What version of the board is it that you bought at Ars? If you have one of  'crusty' board working, you can swap the chip with the NG board and try that to verify if indeed there is a hardware problem.

 

D

Golan

:-[ Well, after I tried everything in the troubleshooting guide, I learned that it was "human error" after all. It seems that I simply had not tried the right combination of voodoo for downloading the program to the board. In my case, I did actually experience some behaviour that I had not seen described before:

I had to press the Reset Button AFTER I pressed "Upload to I/O Board". And when I say AFTER, I mean 4 to 5 seconds after. Seriously. Of course, this is the opposite advice from the feedback returned by the Arduino IDE....

It also turns out that (in my case anyway) there is a very narrow window of time where the Uploader will work. If I press the button too early, "Programmer is not Responding". If I press it too late, "Programmer is not responding". I have less than a second's time to get it right.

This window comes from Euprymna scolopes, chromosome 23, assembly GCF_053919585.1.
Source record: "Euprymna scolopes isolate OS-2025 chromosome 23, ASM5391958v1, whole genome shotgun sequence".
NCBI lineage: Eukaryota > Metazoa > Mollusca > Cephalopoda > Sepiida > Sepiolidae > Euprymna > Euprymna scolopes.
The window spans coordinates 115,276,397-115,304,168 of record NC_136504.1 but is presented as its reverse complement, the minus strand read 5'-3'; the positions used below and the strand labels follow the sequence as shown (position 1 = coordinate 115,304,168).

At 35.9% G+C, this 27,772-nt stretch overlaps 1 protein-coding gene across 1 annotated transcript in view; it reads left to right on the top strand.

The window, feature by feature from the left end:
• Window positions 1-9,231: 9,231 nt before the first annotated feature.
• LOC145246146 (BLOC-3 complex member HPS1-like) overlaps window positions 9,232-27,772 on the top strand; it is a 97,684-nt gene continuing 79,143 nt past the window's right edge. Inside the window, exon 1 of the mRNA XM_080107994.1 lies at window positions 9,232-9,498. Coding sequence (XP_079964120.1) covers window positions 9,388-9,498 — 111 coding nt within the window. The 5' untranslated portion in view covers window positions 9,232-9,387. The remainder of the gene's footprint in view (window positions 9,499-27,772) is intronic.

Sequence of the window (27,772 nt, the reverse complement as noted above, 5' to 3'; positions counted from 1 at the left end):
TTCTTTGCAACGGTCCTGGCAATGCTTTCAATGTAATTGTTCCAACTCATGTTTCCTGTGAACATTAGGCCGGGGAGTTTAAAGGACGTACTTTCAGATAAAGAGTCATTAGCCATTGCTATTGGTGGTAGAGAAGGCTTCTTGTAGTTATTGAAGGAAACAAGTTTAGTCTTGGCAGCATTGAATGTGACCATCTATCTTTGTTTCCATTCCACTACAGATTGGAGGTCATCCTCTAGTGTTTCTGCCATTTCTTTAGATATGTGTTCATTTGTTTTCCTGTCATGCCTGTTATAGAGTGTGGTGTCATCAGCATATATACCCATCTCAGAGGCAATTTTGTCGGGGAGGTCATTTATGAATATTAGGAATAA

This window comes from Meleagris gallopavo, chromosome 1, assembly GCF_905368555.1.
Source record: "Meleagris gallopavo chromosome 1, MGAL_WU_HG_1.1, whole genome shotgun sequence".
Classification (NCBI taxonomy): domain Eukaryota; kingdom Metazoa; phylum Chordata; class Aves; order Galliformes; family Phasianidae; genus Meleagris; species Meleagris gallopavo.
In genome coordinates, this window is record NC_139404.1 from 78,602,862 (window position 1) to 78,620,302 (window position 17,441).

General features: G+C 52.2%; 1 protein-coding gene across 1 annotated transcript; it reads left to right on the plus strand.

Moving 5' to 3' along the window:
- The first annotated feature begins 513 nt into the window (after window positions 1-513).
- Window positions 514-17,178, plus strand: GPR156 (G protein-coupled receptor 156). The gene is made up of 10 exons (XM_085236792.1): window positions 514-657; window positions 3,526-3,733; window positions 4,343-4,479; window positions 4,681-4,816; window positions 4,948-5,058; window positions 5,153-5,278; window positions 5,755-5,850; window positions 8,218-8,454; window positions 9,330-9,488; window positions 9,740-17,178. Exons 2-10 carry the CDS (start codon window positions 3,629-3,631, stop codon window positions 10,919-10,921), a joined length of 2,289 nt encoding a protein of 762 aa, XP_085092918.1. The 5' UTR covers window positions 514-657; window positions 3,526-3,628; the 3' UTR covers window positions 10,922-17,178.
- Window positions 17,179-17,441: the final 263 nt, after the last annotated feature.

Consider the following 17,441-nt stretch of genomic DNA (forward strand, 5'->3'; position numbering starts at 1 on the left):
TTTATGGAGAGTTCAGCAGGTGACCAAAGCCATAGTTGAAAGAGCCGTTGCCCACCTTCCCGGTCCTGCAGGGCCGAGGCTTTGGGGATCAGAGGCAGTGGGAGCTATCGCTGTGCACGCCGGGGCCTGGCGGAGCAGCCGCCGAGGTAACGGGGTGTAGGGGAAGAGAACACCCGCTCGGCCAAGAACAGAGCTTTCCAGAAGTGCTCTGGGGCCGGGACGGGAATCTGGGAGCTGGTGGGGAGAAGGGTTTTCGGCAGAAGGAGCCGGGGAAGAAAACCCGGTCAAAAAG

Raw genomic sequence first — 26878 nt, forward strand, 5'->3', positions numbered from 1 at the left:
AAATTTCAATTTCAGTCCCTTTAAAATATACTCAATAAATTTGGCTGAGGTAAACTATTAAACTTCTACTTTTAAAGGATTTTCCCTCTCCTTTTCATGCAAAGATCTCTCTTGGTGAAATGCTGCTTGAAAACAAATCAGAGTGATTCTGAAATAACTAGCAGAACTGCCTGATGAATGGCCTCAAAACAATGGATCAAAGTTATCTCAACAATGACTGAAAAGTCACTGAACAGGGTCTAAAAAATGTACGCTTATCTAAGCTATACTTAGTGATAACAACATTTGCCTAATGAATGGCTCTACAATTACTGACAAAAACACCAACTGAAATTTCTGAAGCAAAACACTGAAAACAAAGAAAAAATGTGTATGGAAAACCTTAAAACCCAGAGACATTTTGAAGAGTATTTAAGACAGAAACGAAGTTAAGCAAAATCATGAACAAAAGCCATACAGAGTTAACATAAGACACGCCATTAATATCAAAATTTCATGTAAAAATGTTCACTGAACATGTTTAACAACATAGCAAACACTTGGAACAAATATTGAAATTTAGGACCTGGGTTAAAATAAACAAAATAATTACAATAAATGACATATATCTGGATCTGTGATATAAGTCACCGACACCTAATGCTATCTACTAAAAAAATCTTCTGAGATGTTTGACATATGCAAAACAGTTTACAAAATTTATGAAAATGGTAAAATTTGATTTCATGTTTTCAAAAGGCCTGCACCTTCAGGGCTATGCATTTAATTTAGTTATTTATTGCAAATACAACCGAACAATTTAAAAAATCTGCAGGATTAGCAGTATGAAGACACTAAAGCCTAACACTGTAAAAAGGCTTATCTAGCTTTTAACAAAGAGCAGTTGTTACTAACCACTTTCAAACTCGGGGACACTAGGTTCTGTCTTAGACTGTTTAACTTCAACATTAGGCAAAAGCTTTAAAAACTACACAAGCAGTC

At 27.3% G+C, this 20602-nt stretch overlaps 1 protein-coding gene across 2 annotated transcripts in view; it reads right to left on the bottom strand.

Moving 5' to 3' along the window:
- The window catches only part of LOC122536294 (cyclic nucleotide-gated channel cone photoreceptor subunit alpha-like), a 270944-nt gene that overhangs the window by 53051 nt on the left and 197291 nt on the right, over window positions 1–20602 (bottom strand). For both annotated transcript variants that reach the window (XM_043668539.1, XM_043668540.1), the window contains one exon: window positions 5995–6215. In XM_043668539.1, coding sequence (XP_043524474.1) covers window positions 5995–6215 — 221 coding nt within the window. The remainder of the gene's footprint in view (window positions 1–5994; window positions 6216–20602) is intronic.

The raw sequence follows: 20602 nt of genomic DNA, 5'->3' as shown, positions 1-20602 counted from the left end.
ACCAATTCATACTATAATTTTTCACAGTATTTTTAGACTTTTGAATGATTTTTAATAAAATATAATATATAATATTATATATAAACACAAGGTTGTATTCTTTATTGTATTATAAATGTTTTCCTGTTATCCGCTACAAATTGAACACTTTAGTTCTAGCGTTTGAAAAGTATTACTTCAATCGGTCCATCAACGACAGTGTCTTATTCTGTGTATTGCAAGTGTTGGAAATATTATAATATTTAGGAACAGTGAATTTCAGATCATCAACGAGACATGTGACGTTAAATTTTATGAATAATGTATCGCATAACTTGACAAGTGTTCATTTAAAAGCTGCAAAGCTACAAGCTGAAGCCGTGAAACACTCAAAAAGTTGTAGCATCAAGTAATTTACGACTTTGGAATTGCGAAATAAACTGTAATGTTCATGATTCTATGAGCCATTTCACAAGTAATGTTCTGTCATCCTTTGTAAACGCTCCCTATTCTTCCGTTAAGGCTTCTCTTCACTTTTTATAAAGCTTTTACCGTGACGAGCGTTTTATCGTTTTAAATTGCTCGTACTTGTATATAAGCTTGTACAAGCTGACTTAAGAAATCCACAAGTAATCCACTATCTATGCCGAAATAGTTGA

So, I hereby apologize to Massimo and the Crew for impugning the hardware -- typical newbie nonsense, I'm sorry. But I have to say, it would be great if there were a "Ready to receive program" indicator on the Arduino board, so that I wouldn't have to guess when to jump into the void.

Regards,
Golan

mellis

The problem's with the Arduino software, not the board...  That is, there's already a ready to receive signal - an LED on pin 13 flashes three times when the bootloader starts, after which you have 5-6 seconds for the upload to begin.  For simplicity, however, the Arduino environment recompiles your code every time you upload (I want to do something about this, but it's not been the highest priority), which on some machines seems to be very slow for reasons I don't really understand.  Thus, by the time the upload begins, the bootloader has already timed out.  

The suggestion of pressing the reset button after the hitting upload is mentioned on the troubleshooting page http://www.arduino.cc/en/Guide/Troubleshooting, but it's certainly easy to miss.  I'll take a look at improving the error message in the environment.